DH and I were just discussing that last night! S24 would be happier where he could find other smart kids. How does one get into a school with smart kids without going through a tough application process? We’re observing D23’s dual enrollment experience at a university nearby. While it works in her favor, she feels like so little is expected of the students. There are group assignments in her calculus class. She said I don’t mind if some people don’t do anything, but only if they’re not annoying and making extra work for the ones who are doing the work. Bless her heart. Multiple classes have a policy where they replace the lowest grade with your attendance grade. One professor recently sent a pleading email about not procrastinating. Why is a college professor doing that? I’ve heard going to a tough high school is great because things will be easier in college, but she’s actually frustrated. She doesn’t relate to the other students. For reference, she is a solid student, similar GPA to S24, less rigor, 1440 SAT. People say you can find your people anywhere - but imagining him going to this local university, how hard will he look?

So the UK huh? That might be a tough sell for him - he likes his life, why go looking for an adventure? Who knows though. We’d love to go visit him if he did. I’m hopeful, as others are saying, that it’ll all kick in come fall when everyone else is going through it.

I also thought, after the many “your kid is great” comments (thank you everyone!!), my post looks like a humble brag, eye roll, gross. I hope in describing him more, it was more about his engagement and of course anxiety as parents about how much to do. CC seems like a safe space to ask about kids who get 36 on the ACT. Ha! No really, where else can I find informed advice about this kid? I read the 3.0-3.4 and the 3.5-3.8 threads but didn’t find enough about the oddball high score combined with the lack of direction.

I hope to have enough input from him to ask a match me question before October! I did ask him last night - if he had to take 4 classes of the same subject out of his current 6 subjects, which would he pick. First thing he said was “not Latin”. Then he couldn’t decide between math or science, but because he’s not taking science, he wasn’t sure. He said he’d fill 4 classes with STEM. But then he said Honors Chem was the worst class he took in all of high school. Not what I expected to hear! The advice about getting some "no"s from him makes sense. We just have to be patient with the process.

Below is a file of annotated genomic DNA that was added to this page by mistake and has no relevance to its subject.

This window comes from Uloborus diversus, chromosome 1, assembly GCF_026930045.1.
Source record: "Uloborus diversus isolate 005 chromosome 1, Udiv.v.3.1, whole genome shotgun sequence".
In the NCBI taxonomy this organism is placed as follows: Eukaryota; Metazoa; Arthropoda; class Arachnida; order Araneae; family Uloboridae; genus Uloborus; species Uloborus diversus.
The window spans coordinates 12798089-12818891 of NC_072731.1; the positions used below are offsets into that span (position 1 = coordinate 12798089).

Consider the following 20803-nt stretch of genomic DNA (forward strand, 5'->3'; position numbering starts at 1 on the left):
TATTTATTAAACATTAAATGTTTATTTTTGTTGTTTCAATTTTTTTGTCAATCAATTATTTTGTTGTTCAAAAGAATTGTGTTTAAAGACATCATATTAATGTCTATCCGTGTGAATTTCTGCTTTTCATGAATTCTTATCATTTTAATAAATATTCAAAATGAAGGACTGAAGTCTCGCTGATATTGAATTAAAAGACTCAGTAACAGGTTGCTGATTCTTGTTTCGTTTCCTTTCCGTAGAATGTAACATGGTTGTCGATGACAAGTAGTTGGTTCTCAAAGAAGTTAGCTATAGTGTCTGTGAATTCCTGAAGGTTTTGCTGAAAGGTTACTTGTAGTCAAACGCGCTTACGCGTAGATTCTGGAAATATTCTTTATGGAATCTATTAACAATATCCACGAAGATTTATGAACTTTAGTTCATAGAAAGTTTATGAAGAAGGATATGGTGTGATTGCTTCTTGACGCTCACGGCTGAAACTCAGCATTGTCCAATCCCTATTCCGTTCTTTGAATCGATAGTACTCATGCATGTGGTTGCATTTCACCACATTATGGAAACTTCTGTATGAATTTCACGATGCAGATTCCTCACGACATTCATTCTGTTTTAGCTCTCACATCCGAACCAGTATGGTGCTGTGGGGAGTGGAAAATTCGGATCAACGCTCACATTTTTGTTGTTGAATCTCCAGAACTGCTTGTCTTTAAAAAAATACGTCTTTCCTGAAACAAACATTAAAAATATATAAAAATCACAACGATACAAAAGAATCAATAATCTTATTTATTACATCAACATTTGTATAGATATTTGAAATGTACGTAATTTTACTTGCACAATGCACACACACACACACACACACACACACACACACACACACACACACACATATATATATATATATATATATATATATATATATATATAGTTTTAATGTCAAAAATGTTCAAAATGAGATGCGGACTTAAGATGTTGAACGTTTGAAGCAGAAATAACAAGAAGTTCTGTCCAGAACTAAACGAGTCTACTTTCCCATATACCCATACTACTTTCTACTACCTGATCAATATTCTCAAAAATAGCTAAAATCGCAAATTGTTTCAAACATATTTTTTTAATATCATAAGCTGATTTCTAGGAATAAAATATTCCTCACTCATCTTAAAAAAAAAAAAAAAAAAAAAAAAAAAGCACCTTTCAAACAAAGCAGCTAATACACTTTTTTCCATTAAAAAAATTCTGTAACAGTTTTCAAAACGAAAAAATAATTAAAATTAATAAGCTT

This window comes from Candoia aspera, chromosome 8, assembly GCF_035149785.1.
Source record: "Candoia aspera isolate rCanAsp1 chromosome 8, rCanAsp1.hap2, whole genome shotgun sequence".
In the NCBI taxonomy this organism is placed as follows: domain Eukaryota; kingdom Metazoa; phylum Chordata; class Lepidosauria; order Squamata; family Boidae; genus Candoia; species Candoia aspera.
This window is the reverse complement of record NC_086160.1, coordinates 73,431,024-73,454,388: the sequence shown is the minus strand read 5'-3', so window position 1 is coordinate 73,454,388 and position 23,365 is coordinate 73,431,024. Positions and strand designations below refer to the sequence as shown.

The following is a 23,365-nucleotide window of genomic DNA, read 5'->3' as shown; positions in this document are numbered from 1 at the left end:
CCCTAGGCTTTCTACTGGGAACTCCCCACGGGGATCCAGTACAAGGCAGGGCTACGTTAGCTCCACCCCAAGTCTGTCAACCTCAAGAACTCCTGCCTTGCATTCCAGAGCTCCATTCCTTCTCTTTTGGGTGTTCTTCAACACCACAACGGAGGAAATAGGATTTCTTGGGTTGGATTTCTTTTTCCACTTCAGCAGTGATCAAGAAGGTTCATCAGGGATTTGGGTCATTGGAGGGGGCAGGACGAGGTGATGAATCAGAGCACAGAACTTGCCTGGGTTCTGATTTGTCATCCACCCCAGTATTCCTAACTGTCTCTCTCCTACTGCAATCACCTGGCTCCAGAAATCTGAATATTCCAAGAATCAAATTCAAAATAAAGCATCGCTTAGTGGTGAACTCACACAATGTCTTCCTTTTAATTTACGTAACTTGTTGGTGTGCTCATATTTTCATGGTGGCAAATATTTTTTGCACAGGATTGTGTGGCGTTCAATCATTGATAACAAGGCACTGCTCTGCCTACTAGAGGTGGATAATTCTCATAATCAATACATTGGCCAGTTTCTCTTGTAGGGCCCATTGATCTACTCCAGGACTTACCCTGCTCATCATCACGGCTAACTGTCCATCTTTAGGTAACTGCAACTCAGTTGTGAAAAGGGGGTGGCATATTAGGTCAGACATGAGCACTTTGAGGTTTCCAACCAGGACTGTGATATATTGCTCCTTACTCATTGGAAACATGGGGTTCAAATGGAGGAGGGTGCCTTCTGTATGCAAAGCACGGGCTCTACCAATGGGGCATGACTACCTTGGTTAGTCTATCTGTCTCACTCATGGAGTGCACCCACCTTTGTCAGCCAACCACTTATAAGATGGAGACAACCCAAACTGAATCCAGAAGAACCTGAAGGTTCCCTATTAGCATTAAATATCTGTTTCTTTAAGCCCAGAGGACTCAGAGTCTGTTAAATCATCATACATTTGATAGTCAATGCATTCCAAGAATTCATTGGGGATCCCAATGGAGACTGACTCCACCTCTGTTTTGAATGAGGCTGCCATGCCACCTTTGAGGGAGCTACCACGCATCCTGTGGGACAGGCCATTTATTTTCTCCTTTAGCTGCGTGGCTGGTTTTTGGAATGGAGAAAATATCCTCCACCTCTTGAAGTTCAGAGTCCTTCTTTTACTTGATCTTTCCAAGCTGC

There are smart kids at ALL colleges. Regardless of where you son goes to college…he will find his tribe. You need to have some faith that this is going to happen.

Many many smart kids do NOT attend the top 100 colleges in this country for any number of reasons.


Any flagship will have students of high ability level where he can fnd his peers. He may not be admitted to the honors college at the flagship but some schools let you in after freshman year too.


There are plenty of schools that offer rigor and access to bright peers without having highly rejective admissions. State flagships are always this way. Schools like The Colleges That Change Lives are other examples. There are many excellent schools with very smart students that would be “likely” or “match” for your son. Often they are located in less popular destinations (e.g. Worcester instead of Boston, the Midwest instead of New England etc.)

ETA: sorry kelsmom, not sure why this reply went to you!


One qualifier, however. It is nice to be smart, but results matter. No matter how smart one may be, if one is unwilling to put in the coursework required, the grade will likely reflect that in college, and that may determine future opportunities open to him. So time to put that smartness to work and have evidence of it by getting good grades showing mastery of the coursework.


He may enjoy a SLAC with bright, quirky kids. I am thinking of schools like Oberlin or Kenyon or similar. They aren’t as selective as the tippy top liberal arts schools like Williams and Amherst, but they do attract really interesting kids. He will not feel like he is all of the brainpower in a Calculus project, that’s for sure.

When we toured Kenyon, for instance, I found those students on our admissions panel to be by far the most engaging, grounded, and thoughtful of any we had met — and we toured Ivies and other highly selective schools.

I don’t know specifically which schools like that would be a fit for his grades and which would be more reach, but I do think there is a wide enough range of SLAC selectivity where he could find a few to love.

1 Like

For anyone thinking the UK might be an option, this thread:

And its denouement:

are worth a read.

But as someone who grew up in the UK and was smart but relatively lazy (I switched my major from natural sciences to math because it was “easy” and involved much less work without any labs), what the UK values is focus and exam performance over busy work. Sure you can get a bunch of Bs in class grades, but you’d better be able to study at the end of the year and get a 5 in your APs.

What stood out in the threads above was a kid who loved their subject enough to go and self-study for APs that weren’t even offered at their high school and still get 5s.

A kid without direction in freshman year of high school (and who gets Bs as a result) can do OK in the UK, but only if they have acquired the focus and motivation by the time they go to college to do one subject and nothing else for 3 years. It’s a system that is way more favorable to late developing boys than US college admissions.

Final exams are a whole different level in the UK and your entire grade depends on them: I spent 6 weeks revising 8 hours every day to prepare for them. That’s the sort of focus required to succeed there (both in college and for the exams at ages 16 and 18 in high school).